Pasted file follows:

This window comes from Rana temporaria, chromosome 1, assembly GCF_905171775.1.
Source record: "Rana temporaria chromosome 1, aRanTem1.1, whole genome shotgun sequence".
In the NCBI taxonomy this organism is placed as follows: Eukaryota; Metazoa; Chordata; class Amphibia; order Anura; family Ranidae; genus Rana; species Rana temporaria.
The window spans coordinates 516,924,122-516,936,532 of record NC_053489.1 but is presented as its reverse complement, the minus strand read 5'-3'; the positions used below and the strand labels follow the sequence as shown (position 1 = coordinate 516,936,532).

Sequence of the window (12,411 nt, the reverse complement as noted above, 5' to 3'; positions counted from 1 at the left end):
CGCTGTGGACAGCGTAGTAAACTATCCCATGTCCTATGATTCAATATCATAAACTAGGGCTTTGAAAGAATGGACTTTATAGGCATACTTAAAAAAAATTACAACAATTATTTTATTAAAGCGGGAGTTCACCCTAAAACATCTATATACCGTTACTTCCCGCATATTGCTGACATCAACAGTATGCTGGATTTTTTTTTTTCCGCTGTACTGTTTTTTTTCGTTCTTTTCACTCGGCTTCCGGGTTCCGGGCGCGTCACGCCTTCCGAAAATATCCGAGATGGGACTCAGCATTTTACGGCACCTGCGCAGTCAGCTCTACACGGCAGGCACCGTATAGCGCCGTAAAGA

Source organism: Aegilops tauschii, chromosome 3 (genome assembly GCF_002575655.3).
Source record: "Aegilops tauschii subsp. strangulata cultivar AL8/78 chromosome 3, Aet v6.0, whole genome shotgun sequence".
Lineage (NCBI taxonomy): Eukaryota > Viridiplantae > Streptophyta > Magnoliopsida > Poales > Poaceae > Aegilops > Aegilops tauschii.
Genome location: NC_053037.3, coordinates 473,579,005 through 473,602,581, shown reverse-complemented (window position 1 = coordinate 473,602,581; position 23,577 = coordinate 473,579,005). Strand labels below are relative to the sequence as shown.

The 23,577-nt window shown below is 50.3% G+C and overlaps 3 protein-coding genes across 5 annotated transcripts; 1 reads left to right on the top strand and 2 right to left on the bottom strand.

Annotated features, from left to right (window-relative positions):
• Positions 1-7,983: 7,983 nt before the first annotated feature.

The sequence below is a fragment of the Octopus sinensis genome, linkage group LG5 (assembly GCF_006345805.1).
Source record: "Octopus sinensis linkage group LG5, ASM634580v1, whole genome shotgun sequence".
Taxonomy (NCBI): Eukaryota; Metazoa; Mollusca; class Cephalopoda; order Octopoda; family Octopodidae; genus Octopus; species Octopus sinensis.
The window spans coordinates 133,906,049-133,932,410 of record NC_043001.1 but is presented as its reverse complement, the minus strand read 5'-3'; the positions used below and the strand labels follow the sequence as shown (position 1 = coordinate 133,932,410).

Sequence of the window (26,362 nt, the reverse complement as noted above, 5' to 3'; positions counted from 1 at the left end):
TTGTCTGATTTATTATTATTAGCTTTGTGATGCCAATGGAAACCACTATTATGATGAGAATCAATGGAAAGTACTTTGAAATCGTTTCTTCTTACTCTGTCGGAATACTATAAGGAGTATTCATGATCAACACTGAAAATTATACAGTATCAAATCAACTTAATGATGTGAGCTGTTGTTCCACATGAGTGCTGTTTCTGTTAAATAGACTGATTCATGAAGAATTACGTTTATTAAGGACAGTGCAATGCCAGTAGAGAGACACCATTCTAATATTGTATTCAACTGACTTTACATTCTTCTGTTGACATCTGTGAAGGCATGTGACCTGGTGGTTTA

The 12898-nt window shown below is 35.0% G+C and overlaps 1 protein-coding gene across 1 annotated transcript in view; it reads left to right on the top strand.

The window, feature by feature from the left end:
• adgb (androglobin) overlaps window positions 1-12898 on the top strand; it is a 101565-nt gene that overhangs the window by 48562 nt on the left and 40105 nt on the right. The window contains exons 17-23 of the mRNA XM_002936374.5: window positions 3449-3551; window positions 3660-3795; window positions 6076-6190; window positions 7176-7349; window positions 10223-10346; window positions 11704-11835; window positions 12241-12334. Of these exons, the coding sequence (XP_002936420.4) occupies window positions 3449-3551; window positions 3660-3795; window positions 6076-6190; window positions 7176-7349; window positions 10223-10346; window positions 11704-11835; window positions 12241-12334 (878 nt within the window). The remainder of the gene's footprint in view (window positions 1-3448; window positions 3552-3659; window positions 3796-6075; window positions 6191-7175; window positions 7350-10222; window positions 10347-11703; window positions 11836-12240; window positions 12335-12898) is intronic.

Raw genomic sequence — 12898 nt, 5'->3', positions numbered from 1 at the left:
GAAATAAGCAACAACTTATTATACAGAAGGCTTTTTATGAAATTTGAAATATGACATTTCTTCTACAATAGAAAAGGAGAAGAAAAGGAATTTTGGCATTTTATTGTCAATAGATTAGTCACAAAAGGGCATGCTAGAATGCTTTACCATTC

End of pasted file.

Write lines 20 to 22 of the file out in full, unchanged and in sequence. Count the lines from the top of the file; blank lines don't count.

The 12898-nt window shown below is 35.0% G+C and overlaps 1 protein-coding gene across 1 annotated transcript in view; it reads left to right on the top strand.

The window, feature by feature from the left end:
• adgb (androglobin) overlaps window positions 1-12898 on the top strand; it is a 101565-nt gene that overhangs the window by 48562 nt on the left and 40105 nt on the right. The window contains exons 17-23 of the mRNA XM_002936374.5: window positions 3449-3551; window positions 3660-3795; window positions 6076-6190; window positions 7176-7349; window positions 10223-10346; window positions 11704-11835; window positions 12241-12334. Of these exons, the coding sequence (XP_002936420.4) occupies window positions 3449-3551; window positions 3660-3795; window positions 6076-6190; window positions 7176-7349; window positions 10223-10346; window positions 11704-11835; window positions 12241-12334 (878 nt within the window). The remainder of the gene's footprint in view (window positions 1-3448; window positions 3552-3659; window positions 3796-6075; window positions 6191-7175; window positions 7350-10222; window positions 10347-11703; window positions 11836-12240; window positions 12335-12898) is intronic.